Canon announces a new model in its Powershot S premium compact camera line: the Powershot S100

Monday September 19 2011

Preview
Canon announces a new model in its Powershot S premium compact camera line: the Powershot S100

With its Powershot S line, Canon offers pocketable cameras to enthusiastic photographers. After the Powershot S90 in 2009 and the Powershot S95 in 2010, Canon now announces the new Powershot S100.

Even if this new version looks very much like the S95 (click here to compare them side-by-side), the S100 is a brand new camera in many respects. First of all, the lens was improved with a wider aperture and larger focal length range: the Powershot S100 comes with the equivalent of a 24-120 mm lens. This lens offers a fast f/2 aperture at wide-angle, along with a less impressive f/5.9 at 120mm.

The sensor itself also changed: the S100 uses a Canon 12.1 MPix “high sensitivity” CMOS sensor in a 5.5 x 7.5 mm (1/1.7") format. In combination with this sensor, the S100 gets the brand new DIGIC 5 image processor, which is supposed to be 6 times faster and offers more advanced image processing and noise reduction. Canon claims that this combination of a new image processor and a new sensor should reduce the noise in low-light conditions and increase the dynamic range. We will definitely check these claims when we get the DxOMark test results.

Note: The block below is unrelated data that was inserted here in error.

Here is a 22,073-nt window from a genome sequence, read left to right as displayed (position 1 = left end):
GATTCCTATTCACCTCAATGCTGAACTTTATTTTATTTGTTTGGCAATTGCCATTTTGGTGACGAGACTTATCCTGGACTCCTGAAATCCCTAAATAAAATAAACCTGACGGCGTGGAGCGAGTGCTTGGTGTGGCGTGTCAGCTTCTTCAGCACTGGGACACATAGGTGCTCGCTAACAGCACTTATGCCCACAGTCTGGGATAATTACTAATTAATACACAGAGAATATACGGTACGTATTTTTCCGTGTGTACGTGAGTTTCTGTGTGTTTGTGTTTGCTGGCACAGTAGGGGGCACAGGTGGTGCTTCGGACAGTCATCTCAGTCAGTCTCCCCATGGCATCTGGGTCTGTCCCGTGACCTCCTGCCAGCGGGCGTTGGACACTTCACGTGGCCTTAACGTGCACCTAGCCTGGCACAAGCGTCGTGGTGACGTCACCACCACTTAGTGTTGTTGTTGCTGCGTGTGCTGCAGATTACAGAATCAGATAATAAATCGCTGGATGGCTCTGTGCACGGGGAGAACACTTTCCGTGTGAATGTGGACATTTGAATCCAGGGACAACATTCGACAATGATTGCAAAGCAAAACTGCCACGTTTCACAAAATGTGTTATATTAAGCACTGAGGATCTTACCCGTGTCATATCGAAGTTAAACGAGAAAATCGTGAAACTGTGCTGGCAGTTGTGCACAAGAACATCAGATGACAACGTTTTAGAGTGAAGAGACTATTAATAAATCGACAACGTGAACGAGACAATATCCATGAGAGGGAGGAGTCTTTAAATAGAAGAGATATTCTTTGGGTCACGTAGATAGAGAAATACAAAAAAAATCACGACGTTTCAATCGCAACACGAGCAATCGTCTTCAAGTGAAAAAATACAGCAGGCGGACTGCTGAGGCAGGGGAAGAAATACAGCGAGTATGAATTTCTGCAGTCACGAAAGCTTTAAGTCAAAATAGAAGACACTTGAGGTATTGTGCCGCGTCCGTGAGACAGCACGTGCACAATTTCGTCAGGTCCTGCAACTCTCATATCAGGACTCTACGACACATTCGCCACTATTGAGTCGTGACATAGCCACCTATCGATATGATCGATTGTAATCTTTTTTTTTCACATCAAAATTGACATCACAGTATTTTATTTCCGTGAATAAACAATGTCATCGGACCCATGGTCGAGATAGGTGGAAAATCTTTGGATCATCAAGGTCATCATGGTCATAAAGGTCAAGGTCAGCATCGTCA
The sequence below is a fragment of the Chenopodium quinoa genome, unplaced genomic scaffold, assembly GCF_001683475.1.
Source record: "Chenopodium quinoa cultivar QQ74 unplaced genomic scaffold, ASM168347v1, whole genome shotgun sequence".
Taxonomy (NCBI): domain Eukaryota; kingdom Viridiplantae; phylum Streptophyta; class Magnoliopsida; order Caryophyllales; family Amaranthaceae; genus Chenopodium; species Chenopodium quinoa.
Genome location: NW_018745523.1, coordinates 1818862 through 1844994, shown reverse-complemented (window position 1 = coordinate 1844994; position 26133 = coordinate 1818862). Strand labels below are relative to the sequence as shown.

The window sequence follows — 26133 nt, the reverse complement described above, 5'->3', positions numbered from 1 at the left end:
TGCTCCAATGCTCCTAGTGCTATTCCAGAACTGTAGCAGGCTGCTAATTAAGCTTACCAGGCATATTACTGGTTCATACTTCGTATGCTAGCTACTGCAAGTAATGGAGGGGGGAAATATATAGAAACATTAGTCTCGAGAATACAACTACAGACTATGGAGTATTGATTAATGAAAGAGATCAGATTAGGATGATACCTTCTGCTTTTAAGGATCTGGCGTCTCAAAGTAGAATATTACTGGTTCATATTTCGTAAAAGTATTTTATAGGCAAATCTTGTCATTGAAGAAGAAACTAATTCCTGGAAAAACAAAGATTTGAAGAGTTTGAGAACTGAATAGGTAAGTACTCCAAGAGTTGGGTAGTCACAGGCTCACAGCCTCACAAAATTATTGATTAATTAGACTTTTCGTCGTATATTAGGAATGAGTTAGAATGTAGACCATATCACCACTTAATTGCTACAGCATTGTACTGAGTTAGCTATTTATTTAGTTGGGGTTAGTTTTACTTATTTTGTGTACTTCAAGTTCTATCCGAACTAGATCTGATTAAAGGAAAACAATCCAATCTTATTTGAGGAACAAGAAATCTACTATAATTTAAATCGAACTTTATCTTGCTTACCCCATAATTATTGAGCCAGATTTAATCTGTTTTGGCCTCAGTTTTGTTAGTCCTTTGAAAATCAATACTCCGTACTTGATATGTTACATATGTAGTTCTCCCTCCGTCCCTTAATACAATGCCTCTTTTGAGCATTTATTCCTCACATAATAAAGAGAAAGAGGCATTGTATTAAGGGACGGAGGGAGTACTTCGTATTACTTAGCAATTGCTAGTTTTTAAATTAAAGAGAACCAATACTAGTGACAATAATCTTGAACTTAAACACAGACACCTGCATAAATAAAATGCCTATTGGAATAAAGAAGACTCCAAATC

In addition to this effort to reduce noise, the S100’s ISO range was extended up to 6400 for better low-light shooting conditions, and it was given an improved image stabilization system with no less than 7 modes for such situations as video, macro, panning, and tripod photos.

Canon also announced a pretty nice continuous shooting speed for a compact camera: up to 2.3 fps, compared to the 0.9 fps of the S95.

Some nice additional improvements of the Powershot S100 are:

  • A full HD movie recording capacity at 24 fps
  • A white balance system with different areas to compensate for mixed lighting
  • A built-in GPS unit that can keep track of your movements even in between photos

All of these new features come with one caveat, however: compared to the S95, the S100’s battery life is very short. You’ll want to keep an extra battery with you if you’re planning on shooting more than a couple hundred photos per charge.